Philippa Taylor

New genetic tests and difficult questions facing expectant parents

Philippa Taylor was Head of Public Policy at CMF until September 2019 and now works with CARE. She has an MA in Bioethics from St Mary’s University College and a background in policy work on bioethics and family issues.
The views expressed do not necessarily reflect those of CMF.

A front page article in the Daily Telegraph today describes how researchers have been able to map in great detail the genetic code of an unborn baby at 18 weeks gestation.  Taking a blood sample from the mother and a swab of saliva from the father the researchers were able to scan the fetus’ genome and determine whether it contained any changes in the DNA code that can cause genetic disorders:

‘Here, we combine genome sequencing of two parents, genome-wide maternal haplotyping, and deep sequencing of maternal plasma DNA to noninvasively determine the genome sequence of a human fetus at 18.5 weeks of gestation.’

This work opens up the possibility that we will be able to scan the whole genome of the fetus for more than 3,000 single-gene disorders through a single, non-invasive test’ the lead scientist is quoted as saying. The researchers were able to identify new mutations in fetuses not shared with either parent.

The research is in part based on the fact that small fragments of fetal DNA circulate in the blood of pregnant women.

Cell-free fetal DNA is DNA from the baby that has crossed the placenta into the mother’s blood. It makes up about 10% of all free DNA in the maternal blood and can now be examined to determine the baby’s sex and what genetic disorders it carries. This kind of testing is extremely accurate but currently expensive. However the cost is expected to come down very rapidly in the near future.

This latest research report follows a steady stream of research dedicated to testing the unborn child for gender and disabilities in ever greater detail, in ever simpler and, eventually, in cheaper ways.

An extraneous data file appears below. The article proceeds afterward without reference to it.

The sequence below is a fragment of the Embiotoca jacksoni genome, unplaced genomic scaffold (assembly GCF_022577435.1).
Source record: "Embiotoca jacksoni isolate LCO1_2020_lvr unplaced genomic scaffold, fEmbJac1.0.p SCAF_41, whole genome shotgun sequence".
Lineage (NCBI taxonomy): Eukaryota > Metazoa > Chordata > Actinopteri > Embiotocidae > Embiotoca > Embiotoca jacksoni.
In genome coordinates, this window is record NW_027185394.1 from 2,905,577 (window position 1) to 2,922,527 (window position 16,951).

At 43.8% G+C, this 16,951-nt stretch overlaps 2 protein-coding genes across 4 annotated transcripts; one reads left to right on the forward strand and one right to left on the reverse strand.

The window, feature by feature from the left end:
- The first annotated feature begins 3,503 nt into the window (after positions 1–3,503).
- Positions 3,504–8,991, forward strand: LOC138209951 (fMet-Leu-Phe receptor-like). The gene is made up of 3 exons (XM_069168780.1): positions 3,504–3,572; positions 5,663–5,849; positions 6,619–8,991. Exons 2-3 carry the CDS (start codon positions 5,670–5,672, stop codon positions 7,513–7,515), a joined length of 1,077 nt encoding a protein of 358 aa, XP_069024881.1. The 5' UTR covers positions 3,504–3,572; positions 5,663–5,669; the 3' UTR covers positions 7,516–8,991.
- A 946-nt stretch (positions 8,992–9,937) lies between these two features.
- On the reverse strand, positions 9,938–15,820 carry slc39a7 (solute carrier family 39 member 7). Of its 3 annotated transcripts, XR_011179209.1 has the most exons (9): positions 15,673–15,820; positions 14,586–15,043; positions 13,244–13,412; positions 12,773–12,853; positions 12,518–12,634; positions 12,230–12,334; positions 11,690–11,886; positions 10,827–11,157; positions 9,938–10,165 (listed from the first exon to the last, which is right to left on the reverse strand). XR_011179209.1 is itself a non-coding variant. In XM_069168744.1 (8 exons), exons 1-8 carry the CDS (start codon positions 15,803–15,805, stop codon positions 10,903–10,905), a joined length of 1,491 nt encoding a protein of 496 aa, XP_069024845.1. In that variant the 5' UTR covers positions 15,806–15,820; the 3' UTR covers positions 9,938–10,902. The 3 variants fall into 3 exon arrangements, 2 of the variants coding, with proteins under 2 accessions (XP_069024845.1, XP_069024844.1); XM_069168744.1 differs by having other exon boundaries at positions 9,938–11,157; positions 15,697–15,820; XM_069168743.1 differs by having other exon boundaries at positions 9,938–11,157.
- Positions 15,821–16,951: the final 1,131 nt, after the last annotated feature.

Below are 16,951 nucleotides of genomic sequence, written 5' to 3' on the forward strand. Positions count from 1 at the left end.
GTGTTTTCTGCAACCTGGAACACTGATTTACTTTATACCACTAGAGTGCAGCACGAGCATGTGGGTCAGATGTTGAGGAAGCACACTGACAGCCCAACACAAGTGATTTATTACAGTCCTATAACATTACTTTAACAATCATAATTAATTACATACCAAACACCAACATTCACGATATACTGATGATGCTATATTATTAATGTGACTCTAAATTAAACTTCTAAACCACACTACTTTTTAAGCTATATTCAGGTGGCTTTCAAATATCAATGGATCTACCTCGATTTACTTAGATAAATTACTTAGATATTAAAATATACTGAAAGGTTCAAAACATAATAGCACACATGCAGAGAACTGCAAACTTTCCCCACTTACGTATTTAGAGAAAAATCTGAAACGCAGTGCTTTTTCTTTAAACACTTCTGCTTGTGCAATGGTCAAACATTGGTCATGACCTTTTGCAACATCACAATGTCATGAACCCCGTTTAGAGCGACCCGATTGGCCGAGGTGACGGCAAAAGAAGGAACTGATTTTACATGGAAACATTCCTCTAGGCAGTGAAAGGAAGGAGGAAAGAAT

At the moment the only genetic disorder routinely tested for on the NHS is Down’s syndrome. Other faults are sometimes tested for, but usually only when there is a risk of inheriting them from a parent. By contrast this new test would identify far more conditions caused by genetic errors.

Josephine Quintavalle of the Pro-Life Alliance warns: ‘One always hopes, vainly, that in utero testing will be for the benefit of the unborn child. But, whilst this new test may not itself be invasive, given our past track record, it is difficult to imagine that this new test will not lead to more abortions.’

While we would almost certainly want to eliminate debilitating genetic disorders, that is very different to eliminating a child with the disorder.

Here are just some (usually unspoken) questions we are now faced with:

  • What should we screen for?
  • What about diseases that don’t severely limit lifespan and aren’t that disabling?
  • What is the purpose of the screening test?
  • What about disorders that only have a risk of developing, at some point? (a 90% risk? a 50% risk? a 40% risk? Or a 10% risk?)
  • Where do we draw the line?
  • Will parents feel pressured to have these tests?
  • How will parents decide whether a child’s life is worth living?
  • How do we measure ‘worth’?
  • Will babies with disorders such as Down’s syndrome slowly disappear? (Actually, they already are disappearing with around 95% of all babies found to have Down’s syndrome being aborted each year)
  • Are we headed for a society where all children aren’t just above average, but genetically ideal?
  • Will society deal kindly with children born with genetic conditions, even mild ones?
  • Will researchers keep trying to improve treatment options, and will anyone fund their work?
  • Is this effectively discrimination against the disabled?

Sometime soon, almost every expectant family will be forced to face up to and answer all these questions for themselves.

Posted by Philippa Taylor
CMF Head of Public Policy



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